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Blue Laws and Black Codes

Conflict, Courts, and Change in Twentieth-Century Virginia
Peter Wallenstein

BUY Paper · 256 pp. · 6.13 × 9.25 · ISBN 9780813922614 · $35.00 · Mar 2004
BUY Ebook · 256 pp. · ISBN 9780813924878 · $19.50 · Feb 2013

Women were once excluded everywhere from the legal profession, but by the 1990s the Virginia Supreme Court had three women among its seven justices. This is just one example of how law in Virginia has been transformed over the past century, as it has across the South and throughout the nation.

In Blue Laws and Black Codes, Peter Wallenstein shows that laws were often changed not through legislative action or constitutional amendment but by citizens taking cases to state and federal courtrooms. Due largely to court rulings, for example, stores in Virginia are no longer required by "blue laws" to close on Sundays.

Particularly notable was the abolition of segregation laws, modified versions of southern states’ "black codes" dating back to the era of slavery and the first years after emancipation. Virginia’s long road to racial equality under the law included the efforts of black civil rights lawyers to end racial discrimination in the public schools, the 1960 Richmond sit-ins, a case against segregated courtrooms, and a court challenge to a law that could imprison or exile an interracial couple for their marriage.

While emphasizing a single state, Blue Laws and Black Codes is framed in regional and national contexts. Regarding blue laws, Virginia resembled most American states. Regarding racial policy, Virginia was distinctly southern. Wallenstein shows how people pushed for changes in the laws under which they live, love, work, vote, study, and shop—in Virginia, the South, and the nation.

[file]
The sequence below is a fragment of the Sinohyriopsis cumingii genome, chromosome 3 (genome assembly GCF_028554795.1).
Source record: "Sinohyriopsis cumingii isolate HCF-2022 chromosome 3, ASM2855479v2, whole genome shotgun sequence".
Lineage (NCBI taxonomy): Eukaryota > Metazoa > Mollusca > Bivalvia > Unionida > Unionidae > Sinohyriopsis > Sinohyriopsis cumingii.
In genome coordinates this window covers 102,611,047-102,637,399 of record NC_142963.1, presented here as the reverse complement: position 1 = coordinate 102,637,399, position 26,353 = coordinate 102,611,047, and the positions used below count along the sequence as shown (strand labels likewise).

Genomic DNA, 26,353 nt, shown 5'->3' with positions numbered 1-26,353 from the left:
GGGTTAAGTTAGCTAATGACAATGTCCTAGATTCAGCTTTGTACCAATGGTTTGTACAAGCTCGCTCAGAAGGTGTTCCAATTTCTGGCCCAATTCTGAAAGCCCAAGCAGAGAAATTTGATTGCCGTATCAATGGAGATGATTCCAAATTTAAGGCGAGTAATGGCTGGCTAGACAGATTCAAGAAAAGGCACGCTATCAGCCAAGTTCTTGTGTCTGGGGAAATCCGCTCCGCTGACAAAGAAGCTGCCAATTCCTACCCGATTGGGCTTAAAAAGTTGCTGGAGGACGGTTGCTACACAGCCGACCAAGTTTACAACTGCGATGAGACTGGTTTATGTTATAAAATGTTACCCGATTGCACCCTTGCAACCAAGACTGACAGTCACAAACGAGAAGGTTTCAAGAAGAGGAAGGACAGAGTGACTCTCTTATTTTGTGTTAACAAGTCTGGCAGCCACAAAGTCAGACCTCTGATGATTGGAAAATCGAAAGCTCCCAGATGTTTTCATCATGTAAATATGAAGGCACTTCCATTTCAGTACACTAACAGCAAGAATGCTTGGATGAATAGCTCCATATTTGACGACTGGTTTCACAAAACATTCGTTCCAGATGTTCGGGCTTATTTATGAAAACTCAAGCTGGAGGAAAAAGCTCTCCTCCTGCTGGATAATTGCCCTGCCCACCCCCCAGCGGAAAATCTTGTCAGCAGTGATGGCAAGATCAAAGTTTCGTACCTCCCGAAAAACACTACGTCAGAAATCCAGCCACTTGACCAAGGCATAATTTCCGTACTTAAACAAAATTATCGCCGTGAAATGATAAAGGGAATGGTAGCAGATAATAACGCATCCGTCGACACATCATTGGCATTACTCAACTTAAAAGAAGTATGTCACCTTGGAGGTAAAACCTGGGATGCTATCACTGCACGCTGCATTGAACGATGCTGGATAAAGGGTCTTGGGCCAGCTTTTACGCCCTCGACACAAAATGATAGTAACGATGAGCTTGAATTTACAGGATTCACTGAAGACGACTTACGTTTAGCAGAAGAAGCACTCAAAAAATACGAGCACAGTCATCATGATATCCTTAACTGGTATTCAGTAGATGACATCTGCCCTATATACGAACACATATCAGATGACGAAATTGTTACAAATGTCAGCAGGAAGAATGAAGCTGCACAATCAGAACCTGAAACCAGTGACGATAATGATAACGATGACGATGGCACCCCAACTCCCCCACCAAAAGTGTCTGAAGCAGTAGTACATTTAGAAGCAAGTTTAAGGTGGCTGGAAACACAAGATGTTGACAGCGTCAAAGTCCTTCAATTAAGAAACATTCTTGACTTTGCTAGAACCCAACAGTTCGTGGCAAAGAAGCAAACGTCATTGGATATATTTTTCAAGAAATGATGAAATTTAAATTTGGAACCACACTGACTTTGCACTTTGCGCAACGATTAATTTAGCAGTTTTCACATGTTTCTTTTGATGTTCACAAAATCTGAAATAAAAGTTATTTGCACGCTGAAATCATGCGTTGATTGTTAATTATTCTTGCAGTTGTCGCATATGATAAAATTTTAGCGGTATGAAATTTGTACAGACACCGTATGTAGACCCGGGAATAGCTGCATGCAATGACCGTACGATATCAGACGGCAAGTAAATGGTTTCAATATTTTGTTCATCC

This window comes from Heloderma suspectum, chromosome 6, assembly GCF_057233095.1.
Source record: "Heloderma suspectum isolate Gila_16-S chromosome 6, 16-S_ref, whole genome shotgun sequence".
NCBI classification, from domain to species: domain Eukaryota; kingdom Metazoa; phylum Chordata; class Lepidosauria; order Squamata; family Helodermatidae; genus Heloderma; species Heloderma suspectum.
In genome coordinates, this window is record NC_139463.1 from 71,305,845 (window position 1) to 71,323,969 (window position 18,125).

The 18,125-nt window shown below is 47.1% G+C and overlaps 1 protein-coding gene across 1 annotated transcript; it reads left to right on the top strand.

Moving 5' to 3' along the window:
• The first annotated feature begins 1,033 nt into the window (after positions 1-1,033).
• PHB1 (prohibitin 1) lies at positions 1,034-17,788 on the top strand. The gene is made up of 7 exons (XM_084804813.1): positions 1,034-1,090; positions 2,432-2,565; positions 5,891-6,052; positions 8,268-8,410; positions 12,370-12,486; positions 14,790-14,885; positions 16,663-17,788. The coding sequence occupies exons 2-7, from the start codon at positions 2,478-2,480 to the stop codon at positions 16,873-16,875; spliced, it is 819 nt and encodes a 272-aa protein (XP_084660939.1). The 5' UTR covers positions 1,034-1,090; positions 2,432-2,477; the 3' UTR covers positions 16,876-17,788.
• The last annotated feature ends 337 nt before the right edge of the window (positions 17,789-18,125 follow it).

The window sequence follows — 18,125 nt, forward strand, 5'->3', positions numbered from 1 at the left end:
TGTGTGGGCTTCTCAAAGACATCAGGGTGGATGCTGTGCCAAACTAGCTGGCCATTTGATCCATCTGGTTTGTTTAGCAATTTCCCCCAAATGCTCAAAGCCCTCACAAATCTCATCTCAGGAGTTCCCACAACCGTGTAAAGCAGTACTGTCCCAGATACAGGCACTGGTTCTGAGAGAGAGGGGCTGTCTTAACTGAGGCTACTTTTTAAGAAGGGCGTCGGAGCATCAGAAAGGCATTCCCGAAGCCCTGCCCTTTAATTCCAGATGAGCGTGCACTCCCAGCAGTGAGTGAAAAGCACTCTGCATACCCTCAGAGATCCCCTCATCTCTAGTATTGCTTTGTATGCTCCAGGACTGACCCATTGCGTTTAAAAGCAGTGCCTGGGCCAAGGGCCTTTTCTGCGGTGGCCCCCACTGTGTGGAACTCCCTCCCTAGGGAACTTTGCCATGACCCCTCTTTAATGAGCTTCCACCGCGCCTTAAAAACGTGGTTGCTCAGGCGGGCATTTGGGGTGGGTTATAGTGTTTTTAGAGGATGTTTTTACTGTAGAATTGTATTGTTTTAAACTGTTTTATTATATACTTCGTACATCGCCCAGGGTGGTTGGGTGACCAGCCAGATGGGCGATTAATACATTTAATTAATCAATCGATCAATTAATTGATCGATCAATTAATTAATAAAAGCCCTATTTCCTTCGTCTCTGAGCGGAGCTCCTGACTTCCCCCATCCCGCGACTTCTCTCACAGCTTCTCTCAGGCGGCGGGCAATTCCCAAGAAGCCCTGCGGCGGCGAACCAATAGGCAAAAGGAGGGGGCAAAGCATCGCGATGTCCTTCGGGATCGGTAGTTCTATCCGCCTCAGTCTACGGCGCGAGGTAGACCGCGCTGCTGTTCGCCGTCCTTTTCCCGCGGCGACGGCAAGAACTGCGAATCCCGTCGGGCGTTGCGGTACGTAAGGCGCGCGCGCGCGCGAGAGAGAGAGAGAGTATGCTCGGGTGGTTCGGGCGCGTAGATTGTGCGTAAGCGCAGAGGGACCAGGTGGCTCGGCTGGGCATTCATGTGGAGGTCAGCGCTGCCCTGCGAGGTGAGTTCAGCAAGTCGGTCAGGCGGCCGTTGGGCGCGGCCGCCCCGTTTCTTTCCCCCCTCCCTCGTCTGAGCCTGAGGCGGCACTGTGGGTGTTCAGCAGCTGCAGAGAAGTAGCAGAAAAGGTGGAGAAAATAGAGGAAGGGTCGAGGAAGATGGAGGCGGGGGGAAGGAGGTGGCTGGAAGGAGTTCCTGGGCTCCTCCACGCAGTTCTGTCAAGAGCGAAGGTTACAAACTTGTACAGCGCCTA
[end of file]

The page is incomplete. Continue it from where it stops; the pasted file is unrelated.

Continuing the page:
There’s nothing like this work in the literature of Virginia history.... I admire what Wallenstein has done and how he has done it. And I learned from him.

Charles McCurdyProfessor of History at the University of Virginia, author of The Anti-Rent Era in New York Law and Politics, 1839–1865

Wallenstein's book is designed to reach scholars, students, and general readers in Virginia history, U.S. history, and the history of the South. I recommend it because of its unique approach, wide-ranging research, and good writing, all of which are brought to bear on important questions in Virginia, southern, and U.S. history in the twentieth century.

J. William Harris, University of New Hampshire, author of Society and Culture in the Slave South

About the Author(s): 

Peter Wallenstein teaches history at Virginia Polytechnic Institute and State University. His previous books include Tell the Court I Love My Wife: Race, Marriage, and Law—An American History.

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